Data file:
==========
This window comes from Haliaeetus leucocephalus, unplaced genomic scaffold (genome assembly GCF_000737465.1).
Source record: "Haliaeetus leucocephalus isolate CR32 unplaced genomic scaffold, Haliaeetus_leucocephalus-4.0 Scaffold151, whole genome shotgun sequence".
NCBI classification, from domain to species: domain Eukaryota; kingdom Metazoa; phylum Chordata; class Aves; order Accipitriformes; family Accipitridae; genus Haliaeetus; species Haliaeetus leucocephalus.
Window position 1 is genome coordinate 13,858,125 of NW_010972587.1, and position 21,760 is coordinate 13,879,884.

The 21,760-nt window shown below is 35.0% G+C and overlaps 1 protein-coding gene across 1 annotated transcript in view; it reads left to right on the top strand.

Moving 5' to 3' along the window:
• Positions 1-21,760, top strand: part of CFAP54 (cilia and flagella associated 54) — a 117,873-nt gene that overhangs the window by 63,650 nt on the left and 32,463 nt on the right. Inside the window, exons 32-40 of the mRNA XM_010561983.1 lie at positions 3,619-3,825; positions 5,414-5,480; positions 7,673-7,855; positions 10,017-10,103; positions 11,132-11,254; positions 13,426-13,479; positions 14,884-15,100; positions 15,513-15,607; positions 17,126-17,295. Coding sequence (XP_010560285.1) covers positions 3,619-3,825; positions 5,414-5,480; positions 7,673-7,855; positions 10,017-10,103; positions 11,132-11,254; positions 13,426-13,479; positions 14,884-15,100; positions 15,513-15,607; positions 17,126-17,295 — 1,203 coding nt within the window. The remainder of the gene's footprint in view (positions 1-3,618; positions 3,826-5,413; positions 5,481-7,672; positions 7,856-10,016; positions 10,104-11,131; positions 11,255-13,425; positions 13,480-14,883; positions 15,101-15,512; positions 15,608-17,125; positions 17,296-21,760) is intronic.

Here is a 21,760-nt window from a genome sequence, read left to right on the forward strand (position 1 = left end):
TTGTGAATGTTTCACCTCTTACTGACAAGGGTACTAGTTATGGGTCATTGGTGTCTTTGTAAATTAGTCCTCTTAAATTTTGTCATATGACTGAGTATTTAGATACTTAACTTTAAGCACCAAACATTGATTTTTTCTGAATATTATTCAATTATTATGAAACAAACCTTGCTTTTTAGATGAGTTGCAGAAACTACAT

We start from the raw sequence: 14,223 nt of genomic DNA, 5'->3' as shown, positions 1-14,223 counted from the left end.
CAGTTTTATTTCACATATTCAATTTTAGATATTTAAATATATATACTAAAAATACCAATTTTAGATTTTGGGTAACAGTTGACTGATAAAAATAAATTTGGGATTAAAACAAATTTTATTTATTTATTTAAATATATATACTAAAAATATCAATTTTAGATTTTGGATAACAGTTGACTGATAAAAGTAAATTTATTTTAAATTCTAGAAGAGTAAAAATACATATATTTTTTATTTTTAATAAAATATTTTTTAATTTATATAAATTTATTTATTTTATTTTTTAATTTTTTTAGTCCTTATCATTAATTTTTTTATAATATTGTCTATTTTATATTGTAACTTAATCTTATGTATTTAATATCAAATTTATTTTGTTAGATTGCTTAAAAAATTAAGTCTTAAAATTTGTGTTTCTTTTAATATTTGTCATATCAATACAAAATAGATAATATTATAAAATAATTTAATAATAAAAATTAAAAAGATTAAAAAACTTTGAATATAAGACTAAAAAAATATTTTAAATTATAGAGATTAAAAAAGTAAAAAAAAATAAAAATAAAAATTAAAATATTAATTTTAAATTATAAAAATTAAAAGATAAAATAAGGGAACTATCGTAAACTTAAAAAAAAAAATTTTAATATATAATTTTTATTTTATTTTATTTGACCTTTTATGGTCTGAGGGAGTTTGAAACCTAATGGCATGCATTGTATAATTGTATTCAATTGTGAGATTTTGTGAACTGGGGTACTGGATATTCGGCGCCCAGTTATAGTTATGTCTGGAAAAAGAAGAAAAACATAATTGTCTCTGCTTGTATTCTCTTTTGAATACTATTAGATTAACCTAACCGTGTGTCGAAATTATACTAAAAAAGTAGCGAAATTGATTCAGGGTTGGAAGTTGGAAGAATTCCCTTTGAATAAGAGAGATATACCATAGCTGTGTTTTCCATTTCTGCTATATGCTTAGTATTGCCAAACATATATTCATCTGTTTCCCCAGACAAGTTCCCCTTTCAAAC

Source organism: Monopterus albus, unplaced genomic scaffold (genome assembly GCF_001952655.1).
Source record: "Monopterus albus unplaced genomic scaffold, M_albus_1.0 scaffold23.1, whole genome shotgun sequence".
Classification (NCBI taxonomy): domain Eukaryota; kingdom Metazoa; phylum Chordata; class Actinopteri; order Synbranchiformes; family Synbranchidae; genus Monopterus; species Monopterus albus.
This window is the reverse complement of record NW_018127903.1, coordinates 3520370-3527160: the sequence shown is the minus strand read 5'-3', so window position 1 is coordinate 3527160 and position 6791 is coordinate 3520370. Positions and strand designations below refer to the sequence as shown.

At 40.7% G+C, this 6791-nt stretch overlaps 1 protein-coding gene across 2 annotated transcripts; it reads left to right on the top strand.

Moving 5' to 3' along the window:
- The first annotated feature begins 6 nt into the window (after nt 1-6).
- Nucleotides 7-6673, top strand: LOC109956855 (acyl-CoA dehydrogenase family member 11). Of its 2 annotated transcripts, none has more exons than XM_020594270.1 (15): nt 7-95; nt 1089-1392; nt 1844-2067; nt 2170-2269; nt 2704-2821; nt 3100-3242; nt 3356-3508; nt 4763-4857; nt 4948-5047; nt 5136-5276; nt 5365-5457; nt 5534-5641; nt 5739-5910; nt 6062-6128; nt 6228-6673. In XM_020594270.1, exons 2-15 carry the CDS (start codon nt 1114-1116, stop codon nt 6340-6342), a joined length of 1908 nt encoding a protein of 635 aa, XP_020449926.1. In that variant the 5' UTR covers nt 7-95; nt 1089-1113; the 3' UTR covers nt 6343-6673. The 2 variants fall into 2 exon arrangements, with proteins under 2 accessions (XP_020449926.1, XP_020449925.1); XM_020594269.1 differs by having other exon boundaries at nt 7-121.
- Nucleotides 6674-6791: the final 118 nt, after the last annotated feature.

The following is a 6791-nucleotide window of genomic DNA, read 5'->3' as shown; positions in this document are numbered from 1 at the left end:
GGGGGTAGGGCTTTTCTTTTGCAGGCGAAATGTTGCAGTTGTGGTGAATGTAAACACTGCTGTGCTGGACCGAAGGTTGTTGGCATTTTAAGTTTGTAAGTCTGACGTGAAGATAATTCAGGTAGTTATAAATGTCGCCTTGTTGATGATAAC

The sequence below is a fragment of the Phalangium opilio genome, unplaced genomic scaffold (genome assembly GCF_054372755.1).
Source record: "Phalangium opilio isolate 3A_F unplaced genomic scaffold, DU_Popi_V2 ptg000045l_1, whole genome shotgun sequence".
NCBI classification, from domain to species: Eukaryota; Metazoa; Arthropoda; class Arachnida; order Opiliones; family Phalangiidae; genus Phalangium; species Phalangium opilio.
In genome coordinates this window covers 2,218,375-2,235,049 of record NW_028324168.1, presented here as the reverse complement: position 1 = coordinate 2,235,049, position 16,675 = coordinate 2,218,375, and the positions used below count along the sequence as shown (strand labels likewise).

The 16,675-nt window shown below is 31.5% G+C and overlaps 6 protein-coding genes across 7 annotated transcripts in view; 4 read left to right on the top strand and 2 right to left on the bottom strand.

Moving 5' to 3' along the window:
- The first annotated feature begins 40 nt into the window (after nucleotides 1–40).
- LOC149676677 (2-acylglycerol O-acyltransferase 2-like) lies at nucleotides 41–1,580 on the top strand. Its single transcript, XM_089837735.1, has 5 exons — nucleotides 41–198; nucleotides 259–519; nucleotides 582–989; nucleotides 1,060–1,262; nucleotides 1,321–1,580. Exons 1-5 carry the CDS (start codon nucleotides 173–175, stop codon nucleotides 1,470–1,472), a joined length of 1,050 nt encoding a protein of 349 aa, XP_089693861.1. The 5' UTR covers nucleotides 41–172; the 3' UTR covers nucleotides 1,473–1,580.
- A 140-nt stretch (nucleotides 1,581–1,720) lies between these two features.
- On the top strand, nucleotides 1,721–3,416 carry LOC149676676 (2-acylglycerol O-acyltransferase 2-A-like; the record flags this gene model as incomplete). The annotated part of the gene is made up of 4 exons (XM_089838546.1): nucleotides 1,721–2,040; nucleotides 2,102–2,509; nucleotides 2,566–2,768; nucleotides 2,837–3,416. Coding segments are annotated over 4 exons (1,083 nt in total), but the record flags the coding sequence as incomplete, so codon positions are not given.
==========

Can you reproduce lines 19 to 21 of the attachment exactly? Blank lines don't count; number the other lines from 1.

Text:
- Nucleotides 7-6673, top strand: LOC109956855 (acyl-CoA dehydrogenase family member 11). Of its 2 annotated transcripts, none has more exons than XM_020594270.1 (15): nt 7-95; nt 1089-1392; nt 1844-2067; nt 2170-2269; nt 2704-2821; nt 3100-3242; nt 3356-3508; nt 4763-4857; nt 4948-5047; nt 5136-5276; nt 5365-5457; nt 5534-5641; nt 5739-5910; nt 6062-6128; nt 6228-6673. In XM_020594270.1, exons 2-15 carry the CDS (start codon nt 1114-1116, stop codon nt 6340-6342), a joined length of 1908 nt encoding a protein of 635 aa, XP_020449926.1. In that variant the 5' UTR covers nt 7-95; nt 1089-1113; the 3' UTR covers nt 6343-6673. The 2 variants fall into 2 exon arrangements, with proteins under 2 accessions (XP_020449926.1, XP_020449925.1); XM_020594269.1 differs by having other exon boundaries at nt 7-121.
- Nucleotides 6674-6791: the final 118 nt, after the last annotated feature.

The following is a 6791-nucleotide window of genomic DNA, read 5'->3' as shown; positions in this document are numbered from 1 at the left end: